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CROXTON DISCOVERY DAY photos, Sunday, April 19, 1998: Photos by yours truly, except where noted. Here's a shot of "the gang" on that wet April morning. From left to right are: J. Henry Priebe, Mary Szanyi, Will Enser, Larry Mikkelson and his grandson, Jay Held, Tim Phalon, Matt Klemchalk, and Rob Schoenberg. The group is standing on the remains of the roundhouse tracks. The group moved on, and found this once-classic scene, now reduced to a pile of rubble. The foundation in the foreground, and the concrete pier at the left was once part of the sand tower. Bill Botkin took this photo of EL 6321 at this same exact location in the late 1960's - what a dramatic change! Joe Jordan took this slightly later (1974) view of EL 3617 at the same location in the middle of winter. Just beyond the sand tower was the fuel racks, perhaps the most intact piece of Croxton still around. On the adjacent Erie "Bergen County Line", there still stands an Erie signal bridge, only recently shorn of its signals. Here's a bunch of rabid fans :) shooting said bridge (from left to right, Henry Priebe, Jay Held, and Will Enser). With not much else to see here, we wandered down the "Merchant's Lead," a short industrial spur heading out the north side of the yard. Henry Priebe shows the handy "removable rail" piece on the beginning of this lead! The lead then swings east along a canal, proceeding to serve many warehouses. Today, the line is unused, but in amazingly good shape. On the way back to the yard, we found another short spur coming out of the yard. This one has obviously not been used in a while, part of it having been turned into a park (!). The town of Secaucus also got a former New Haven caboose from Conrail to use as part of this park at the "Duck Pond." The caboose seemed burned out, and we all doubted it was used. Several observant group members noted it was barely kept from moving! The caboose was donated by Conrail (here's the proof) to the town. I'll come back during the summer to see if this caboose is used. The park is located literally in the middle of a field of warehouses, and it surprised us to find it here! After a rainy hike back to the starting point, we completed our "round-trip hike." So ended the Discovery Day at Croxton...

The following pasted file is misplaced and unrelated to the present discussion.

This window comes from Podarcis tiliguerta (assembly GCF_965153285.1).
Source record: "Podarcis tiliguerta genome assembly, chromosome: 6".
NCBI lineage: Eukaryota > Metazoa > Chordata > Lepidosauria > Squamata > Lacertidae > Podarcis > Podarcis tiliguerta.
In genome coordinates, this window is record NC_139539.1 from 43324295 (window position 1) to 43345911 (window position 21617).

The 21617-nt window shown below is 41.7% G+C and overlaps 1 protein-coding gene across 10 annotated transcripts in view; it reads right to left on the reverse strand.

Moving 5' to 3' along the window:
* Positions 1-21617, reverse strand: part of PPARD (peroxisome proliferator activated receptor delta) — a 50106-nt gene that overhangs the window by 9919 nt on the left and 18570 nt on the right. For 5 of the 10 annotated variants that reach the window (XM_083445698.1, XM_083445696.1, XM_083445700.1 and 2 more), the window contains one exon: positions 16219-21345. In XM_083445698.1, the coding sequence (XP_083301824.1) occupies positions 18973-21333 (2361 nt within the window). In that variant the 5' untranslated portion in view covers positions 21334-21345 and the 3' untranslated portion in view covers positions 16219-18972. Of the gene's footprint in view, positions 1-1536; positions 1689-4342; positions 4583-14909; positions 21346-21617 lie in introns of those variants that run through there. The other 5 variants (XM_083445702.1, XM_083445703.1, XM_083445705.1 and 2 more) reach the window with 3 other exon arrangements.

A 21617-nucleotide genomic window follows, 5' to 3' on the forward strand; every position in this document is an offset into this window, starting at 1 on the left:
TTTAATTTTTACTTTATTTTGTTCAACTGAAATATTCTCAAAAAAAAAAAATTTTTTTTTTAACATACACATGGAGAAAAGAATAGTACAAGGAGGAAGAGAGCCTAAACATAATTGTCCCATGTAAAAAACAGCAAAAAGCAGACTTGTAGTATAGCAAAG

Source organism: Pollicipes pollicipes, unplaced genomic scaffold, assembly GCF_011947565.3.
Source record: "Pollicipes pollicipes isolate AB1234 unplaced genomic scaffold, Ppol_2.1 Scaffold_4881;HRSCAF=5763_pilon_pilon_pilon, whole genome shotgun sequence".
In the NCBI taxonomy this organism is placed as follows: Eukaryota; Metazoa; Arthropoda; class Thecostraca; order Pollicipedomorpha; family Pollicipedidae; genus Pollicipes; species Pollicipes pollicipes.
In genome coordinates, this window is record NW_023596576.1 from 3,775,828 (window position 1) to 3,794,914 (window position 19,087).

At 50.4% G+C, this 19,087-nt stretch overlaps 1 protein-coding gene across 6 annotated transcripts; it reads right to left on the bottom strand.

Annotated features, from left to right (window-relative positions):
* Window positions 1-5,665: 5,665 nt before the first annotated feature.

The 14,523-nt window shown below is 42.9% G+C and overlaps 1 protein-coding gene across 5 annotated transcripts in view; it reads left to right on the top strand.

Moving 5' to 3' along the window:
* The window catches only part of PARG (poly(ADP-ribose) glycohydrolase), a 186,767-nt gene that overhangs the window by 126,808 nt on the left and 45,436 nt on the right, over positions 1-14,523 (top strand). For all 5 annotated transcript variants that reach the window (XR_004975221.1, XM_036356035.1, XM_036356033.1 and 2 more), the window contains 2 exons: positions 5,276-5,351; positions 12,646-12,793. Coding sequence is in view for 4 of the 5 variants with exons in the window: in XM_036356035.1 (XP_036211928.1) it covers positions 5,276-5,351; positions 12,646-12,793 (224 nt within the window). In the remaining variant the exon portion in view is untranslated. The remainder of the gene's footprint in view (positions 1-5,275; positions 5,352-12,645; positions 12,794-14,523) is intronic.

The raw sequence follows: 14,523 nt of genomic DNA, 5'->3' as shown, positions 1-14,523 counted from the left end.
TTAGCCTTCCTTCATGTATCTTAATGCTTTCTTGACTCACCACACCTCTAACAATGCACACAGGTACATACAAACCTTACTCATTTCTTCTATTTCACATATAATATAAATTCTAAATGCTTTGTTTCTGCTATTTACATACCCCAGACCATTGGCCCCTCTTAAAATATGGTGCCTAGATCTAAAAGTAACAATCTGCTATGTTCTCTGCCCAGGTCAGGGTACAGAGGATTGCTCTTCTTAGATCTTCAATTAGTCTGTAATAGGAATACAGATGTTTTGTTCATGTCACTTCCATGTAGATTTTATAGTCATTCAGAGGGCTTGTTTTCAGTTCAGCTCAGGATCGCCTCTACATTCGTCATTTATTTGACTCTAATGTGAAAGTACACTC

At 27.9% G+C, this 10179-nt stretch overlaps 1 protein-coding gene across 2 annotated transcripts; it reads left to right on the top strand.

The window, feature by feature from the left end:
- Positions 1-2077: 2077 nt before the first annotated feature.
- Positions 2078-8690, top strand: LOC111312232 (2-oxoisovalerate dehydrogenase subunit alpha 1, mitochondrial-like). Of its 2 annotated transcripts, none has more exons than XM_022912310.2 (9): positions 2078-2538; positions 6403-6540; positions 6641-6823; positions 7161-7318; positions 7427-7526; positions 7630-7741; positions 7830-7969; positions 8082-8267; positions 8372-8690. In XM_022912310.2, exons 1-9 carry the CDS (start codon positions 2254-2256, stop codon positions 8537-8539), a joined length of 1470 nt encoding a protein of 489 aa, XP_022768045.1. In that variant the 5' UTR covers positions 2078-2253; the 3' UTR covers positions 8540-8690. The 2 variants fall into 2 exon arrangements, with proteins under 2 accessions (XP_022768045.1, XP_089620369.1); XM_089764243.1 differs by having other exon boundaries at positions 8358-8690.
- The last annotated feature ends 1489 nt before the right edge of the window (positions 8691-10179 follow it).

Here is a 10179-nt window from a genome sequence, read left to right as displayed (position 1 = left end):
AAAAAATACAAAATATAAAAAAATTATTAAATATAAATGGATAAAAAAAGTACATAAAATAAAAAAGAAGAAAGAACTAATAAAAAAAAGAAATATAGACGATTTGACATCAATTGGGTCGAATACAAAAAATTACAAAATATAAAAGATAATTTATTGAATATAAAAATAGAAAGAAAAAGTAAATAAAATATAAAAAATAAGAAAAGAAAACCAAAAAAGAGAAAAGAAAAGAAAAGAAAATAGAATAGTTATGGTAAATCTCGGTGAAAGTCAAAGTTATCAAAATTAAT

As a reference, here's a map.